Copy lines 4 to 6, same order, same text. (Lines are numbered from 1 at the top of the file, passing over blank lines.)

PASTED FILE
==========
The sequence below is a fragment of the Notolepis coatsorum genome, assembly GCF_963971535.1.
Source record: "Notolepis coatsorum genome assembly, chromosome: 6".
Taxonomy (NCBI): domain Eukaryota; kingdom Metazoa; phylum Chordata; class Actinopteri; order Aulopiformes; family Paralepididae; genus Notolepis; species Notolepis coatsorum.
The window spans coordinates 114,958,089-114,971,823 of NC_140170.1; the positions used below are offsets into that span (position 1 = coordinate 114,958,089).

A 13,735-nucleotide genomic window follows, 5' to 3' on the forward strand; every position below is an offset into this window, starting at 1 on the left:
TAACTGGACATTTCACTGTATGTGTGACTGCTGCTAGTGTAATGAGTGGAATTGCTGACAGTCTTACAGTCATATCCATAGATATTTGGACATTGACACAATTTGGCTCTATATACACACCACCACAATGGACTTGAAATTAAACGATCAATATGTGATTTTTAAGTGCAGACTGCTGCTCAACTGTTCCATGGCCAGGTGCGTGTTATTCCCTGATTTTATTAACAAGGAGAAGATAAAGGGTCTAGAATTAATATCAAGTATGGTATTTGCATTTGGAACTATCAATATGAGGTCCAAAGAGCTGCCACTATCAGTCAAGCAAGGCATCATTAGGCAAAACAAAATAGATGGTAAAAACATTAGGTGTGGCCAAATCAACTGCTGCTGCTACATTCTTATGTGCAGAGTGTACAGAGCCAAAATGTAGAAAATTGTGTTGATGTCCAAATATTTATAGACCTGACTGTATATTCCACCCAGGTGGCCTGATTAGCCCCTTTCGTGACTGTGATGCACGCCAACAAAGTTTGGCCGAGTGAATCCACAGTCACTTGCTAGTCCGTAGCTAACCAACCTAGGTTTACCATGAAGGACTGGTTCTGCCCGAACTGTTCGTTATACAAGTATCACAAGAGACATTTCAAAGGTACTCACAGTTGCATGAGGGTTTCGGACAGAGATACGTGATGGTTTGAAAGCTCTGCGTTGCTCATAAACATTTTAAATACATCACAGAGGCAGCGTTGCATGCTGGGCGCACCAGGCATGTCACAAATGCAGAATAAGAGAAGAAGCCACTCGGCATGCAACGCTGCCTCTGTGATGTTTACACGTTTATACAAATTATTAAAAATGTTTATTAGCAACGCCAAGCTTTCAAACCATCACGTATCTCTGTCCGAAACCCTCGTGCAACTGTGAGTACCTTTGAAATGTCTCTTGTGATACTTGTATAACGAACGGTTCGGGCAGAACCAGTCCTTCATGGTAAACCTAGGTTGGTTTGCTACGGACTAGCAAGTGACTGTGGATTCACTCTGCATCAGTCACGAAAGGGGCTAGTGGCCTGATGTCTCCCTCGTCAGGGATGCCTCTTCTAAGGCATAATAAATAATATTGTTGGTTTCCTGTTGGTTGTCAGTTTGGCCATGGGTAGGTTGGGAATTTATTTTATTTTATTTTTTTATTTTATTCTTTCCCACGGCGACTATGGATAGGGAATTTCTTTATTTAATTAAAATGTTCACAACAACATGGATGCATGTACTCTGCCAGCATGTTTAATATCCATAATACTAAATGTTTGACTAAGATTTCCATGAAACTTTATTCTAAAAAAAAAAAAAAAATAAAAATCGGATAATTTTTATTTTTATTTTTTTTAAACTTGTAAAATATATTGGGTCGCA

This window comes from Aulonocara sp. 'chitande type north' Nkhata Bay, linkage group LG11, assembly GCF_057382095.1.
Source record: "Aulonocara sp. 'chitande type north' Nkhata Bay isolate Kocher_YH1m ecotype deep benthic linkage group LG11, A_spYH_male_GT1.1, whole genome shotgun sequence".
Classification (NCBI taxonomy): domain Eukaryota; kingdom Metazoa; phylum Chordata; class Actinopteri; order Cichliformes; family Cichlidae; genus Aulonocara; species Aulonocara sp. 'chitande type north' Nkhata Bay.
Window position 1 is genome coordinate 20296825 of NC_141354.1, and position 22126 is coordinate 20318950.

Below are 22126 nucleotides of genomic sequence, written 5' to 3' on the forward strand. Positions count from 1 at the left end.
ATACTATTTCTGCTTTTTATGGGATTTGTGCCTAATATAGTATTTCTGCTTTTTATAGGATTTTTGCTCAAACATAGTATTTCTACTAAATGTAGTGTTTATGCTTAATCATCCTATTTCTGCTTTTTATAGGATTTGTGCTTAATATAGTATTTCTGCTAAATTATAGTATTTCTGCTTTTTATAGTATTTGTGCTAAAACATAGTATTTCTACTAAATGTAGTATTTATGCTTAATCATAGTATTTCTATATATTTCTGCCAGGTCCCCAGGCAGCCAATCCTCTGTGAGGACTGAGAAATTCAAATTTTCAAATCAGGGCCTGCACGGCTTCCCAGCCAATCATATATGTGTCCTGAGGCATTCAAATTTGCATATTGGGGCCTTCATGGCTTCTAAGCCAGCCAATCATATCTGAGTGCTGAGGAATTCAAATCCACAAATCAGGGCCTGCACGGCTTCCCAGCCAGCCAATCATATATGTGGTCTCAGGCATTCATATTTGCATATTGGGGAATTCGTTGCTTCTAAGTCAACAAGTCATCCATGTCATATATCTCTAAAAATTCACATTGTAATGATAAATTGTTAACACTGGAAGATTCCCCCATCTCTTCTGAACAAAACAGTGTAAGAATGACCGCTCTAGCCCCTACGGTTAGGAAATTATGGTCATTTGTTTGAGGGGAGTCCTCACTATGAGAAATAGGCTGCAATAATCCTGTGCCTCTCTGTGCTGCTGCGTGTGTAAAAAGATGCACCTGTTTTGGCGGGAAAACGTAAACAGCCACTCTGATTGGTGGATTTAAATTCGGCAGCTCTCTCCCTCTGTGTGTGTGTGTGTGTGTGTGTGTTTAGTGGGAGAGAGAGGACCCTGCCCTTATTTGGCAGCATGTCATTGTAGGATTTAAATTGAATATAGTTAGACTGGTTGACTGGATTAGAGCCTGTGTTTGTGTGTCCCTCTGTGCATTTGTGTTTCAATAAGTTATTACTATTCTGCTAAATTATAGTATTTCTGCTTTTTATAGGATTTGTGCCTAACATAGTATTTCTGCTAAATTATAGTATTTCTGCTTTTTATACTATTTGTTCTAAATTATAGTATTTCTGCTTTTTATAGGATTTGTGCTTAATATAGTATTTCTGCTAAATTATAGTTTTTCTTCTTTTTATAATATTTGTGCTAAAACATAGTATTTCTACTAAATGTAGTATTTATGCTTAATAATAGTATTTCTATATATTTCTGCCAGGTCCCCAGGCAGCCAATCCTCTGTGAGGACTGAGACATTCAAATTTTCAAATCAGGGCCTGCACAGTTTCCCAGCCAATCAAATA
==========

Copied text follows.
The window spans coordinates 114,958,089-114,971,823 of NC_140170.1; the positions used below are offsets into that span (position 1 = coordinate 114,958,089).

A 13,735-nucleotide genomic window follows, 5' to 3' on the forward strand; every position below is an offset into this window, starting at 1 on the left:
TAACTGGACATTTCACTGTATGTGTGACTGCTGCTAGTGTAATGAGTGGAATTGCTGACAGTCTTACAGTCATATCCATAGATATTTGGACATTGACACAATTTGGCTCTATATACACACCACCACAATGGACTTGAAATTAAACGATCAATATGTGATTTTTAAGTGCAGACTGCTGCTCAACTGTTCCATGGCCAGGTGCGTGTTATTCCCTGATTTTATTAACAAGGAGAAGATAAAGGGTCTAGAATTAATATCAAGTATGGTATTTGCATTTGGAACTATCAATATGAGGTCCAAAGAGCTGCCACTATCAGTCAAGCAAGGCATCATTAGGCAAAACAAAATAGATGGTAAAAACATTAGGTGTGGCCAAATCAACTGCTGCTGCTACATTCTTATGTGCAGAGTGTACAGAGCCAAAATGTAGAAAATTGTGTTGATGTCCAAATATTTATAGACCTGACTGTATATTCCACCCAGGTGGCCTGATTAGCCCCTTTCGTGACTGTGATGCACGCCAACAAAGTTTGGCCGAGTGAATCCACAGTCACTTGCTAGTCCGTAGCTAACCAACCTAGGTTTACCATGAAGGACTGGTTCTGCCCGAACTGTTCGTTATACAAGTATCACAAGAGACATTTCAAAGGTACTCACAGTTGCATGAGGGTTTCGGACAGAGATACGTGATGGTTTGAAAGCTCTGCGTTGCTCATAAACATTTTAAATACATCACAGAGGCAGCGTTGCATGCTGGGCGCACCAGGCATGTCACAAATGCAGAATAAGAGAAGAAGCCACTCGGCATGCAACGCTGCCTCTGTGATGTTTACACGTTTATACAAATTATTAAAAATGTTTATTAGCAACGCCAAGCTTTCAAACCATCACGTATCTCTGTCCGAAACCCTCGTGCAACTGTGAGTACCTTTGAAATGTCTCTTGTGATACTTGTATAACGAACGGTTCGGGCAGAACCAGTCCTTCATGGTAAACCTAGGTTGGTTTGCTACGGACTAGCAAGTGACTGTGGATTCACTCTGCATCAGTCACGAAAGGGGCTAGTGGCCTGATGTCTCCCTCGTCAGGGATGCCTCTTCTAAGGCATAATAAATAATATTGTTGGTTTCCTGTTGGTTGTCAGTTTGGCCATGGGTAGGTTGGGAATTTATTTTATTTTATTTTTTTATTTTATTCTTTCCCACGGCGACTATGGATAGGGAATTTCTTTATTTAATTAAAATGTTCACAACAACATGGATGCATGTACTCTGCCAGCATGTTTAATATCCATAATACTAAATGTTTGACTAAGATTTCCATGAAACTTTATTCTAAAAAAAAAAAAAAAATAAAAATCGGATAATTTTTATTTTTATTTTTTTTAAACTTGTAAAATATATTGGGTCGCA